3) God promises that all families and nations of the earth would be blessed in Abraham. Whereas we can postulate various ways in which the physical nation of Israel might have been a positive influence on the nations around them, there are clearer ways that the idolatrous nations had a negative impact on Israel. For example, see Numbers 25:1-3; Judges 2:11-19; I Samuel 8:4-9; and II Kings 21:1-9. So, we do not see a clear fulfillment of this most wonderful of all three promises in the Old Testament. It is in the New Testament that this promise is fulfilled.


The Faith of Abraham, Genesis 15:1-6

Let us go back to the first promise, that Abraham would have innumerable descendants, who would make a great nation. This would be no small feat, since Abraham was already 75 years old when he moved to Canaan (12:4-5), and as we have noted, Sarah his wife was barren. Nonetheless God promises it, and Abraham believes Him. This faith God accounts for righteousness.

What does it mean, that God accounted Abraham's faith for righteousness? Well, Abraham was not a sinless man (for example, see chapter 16:1-6). As in the case of Adam and Eve, sin deserves punishment, and the penalty is death - Genesis 2:17; Romans 6:23a. Yet, because of Abraham's faith, God accounted him as righteous: in other words, He did not take Abraham's sins into account, but regarded him as though he had not sinned. This is certainly merciful on God's part. But how is it fair? How can God let this sinner go unpunished? That does not seem like justice. This problem is not solved for us in the Old Testament.

Now, what does it mean to say that Abraham believed God? Does it merely mean that he intellectually acknowledged God's existence? Does it simply mean that he felt in his heart that God is good and powerful? No, it is much more than that. When we consider that Abraham believed God's promise of children in spite of his advanced age and his wife's inability to conceive, we begin to see that Abraham had a complete, childlike trust in God.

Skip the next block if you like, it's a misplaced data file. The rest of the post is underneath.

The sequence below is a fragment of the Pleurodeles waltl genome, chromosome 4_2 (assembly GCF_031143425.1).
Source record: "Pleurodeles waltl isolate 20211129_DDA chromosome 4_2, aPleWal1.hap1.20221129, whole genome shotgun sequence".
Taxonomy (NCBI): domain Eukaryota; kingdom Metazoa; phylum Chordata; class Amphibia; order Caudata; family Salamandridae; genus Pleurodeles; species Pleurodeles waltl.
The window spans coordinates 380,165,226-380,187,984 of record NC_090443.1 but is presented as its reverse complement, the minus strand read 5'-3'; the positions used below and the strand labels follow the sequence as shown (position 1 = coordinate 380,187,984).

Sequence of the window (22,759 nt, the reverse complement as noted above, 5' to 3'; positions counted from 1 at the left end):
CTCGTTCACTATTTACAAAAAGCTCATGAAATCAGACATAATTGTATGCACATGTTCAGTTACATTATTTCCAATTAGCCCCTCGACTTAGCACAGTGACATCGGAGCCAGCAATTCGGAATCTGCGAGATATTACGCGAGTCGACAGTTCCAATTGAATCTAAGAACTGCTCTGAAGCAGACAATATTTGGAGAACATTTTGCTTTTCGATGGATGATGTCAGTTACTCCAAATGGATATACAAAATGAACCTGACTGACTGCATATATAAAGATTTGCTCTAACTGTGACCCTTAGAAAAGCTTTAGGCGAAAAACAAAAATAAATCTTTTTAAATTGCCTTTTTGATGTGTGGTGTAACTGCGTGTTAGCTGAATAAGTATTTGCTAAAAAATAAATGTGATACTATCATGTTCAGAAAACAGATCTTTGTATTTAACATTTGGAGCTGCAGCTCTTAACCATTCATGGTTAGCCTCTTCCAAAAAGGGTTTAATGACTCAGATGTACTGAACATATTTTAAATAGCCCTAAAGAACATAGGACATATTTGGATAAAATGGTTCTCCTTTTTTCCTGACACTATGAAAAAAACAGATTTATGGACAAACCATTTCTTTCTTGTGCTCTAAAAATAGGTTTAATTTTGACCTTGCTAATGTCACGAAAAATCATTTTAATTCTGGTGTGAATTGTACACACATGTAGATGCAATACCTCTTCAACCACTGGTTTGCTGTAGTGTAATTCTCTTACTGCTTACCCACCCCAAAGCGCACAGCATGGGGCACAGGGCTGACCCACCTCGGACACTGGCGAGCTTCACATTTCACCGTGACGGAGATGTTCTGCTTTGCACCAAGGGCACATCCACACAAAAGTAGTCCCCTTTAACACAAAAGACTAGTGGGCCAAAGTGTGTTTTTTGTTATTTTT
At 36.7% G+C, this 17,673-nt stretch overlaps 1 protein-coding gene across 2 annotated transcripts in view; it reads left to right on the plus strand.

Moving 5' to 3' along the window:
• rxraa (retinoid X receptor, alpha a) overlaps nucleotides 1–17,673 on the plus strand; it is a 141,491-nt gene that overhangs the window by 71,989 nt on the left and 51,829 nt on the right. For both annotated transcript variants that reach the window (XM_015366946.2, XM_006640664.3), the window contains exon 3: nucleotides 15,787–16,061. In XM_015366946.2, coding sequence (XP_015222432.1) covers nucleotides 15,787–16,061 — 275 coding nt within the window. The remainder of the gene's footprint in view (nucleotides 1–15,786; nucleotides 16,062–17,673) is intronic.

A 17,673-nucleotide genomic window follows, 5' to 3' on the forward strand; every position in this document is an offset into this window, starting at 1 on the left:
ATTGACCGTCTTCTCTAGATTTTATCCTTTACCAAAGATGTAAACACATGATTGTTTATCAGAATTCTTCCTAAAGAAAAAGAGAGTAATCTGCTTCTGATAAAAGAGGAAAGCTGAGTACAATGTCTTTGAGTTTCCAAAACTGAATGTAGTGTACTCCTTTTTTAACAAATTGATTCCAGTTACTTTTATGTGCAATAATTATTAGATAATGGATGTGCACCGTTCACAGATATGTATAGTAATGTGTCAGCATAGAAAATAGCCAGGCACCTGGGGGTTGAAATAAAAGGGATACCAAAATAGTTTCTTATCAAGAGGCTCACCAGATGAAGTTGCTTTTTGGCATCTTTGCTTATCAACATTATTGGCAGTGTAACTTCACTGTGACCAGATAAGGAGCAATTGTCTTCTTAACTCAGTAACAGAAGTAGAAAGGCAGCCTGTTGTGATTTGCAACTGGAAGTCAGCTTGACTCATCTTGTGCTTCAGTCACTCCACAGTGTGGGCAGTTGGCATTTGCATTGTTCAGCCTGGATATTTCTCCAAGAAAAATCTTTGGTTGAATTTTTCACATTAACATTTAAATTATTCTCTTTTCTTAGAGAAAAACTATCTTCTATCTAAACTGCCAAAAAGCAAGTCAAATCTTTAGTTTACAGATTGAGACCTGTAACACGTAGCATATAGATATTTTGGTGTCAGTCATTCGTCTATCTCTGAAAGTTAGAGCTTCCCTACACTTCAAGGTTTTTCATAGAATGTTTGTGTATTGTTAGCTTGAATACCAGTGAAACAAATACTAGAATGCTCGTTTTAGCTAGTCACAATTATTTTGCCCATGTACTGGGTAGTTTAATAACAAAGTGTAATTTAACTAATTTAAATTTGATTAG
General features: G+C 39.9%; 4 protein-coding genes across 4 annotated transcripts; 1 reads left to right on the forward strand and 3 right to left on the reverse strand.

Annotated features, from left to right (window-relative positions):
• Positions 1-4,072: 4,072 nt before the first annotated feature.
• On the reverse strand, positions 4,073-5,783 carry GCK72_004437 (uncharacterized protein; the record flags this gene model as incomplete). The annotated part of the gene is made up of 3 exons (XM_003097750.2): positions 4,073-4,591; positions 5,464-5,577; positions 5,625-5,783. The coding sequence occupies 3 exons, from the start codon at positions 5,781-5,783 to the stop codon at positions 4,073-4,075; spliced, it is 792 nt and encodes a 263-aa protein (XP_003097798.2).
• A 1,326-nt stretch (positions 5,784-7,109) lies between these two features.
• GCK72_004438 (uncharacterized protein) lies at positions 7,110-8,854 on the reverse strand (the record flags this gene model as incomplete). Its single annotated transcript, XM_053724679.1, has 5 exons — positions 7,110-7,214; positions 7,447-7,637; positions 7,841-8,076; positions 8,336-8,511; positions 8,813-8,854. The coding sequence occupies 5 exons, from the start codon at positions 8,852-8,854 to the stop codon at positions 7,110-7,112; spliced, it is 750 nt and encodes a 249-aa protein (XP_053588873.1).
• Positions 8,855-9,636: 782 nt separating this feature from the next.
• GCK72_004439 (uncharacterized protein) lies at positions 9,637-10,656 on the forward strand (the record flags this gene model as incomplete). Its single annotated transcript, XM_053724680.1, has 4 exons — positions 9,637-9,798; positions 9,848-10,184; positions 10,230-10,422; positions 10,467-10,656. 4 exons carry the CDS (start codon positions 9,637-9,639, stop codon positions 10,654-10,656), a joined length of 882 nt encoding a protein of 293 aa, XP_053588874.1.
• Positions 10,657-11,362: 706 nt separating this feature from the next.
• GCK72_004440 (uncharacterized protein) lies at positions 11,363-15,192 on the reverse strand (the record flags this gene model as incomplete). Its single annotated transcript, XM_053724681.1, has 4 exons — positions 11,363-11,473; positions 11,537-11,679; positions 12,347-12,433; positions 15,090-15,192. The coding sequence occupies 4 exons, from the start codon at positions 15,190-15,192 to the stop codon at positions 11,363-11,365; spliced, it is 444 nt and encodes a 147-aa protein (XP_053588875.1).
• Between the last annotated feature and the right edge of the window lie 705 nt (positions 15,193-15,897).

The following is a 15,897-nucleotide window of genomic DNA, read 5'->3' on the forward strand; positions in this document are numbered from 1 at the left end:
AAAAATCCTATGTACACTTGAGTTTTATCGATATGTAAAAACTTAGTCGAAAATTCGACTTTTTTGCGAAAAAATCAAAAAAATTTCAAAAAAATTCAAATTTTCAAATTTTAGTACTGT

As we read the account of Abraham's life, we find that without exception he does what God tells him to do. This is most poignant in chapter 22, when God tells him to sacrifice Isaac - the son for whom he had waited for so many years. Here we see Abraham getting up early in the morning to obey God's command, whether he understood it or not. It is here in this passage where we truly see Abraham's faith in its fullness. He completely trusts God to work things out and accomplish what He has promised, and he sets out to carry out God's instructions. Of course, God did not intend to allow Abraham to carry out the sacrifice, but was testing him - and Abraham passed. In verses 16-18 the angel clearly states that it is because Abraham has this kind of faith that God decided to lavish these very special blessings upon him.

In the life of Abraham we can see that a simple, trusting, obedient faith is the kind that pleases God. There is no place in scripture that gives any hope to people who have any other kind of faith. On the contrary, see James 2:14-26.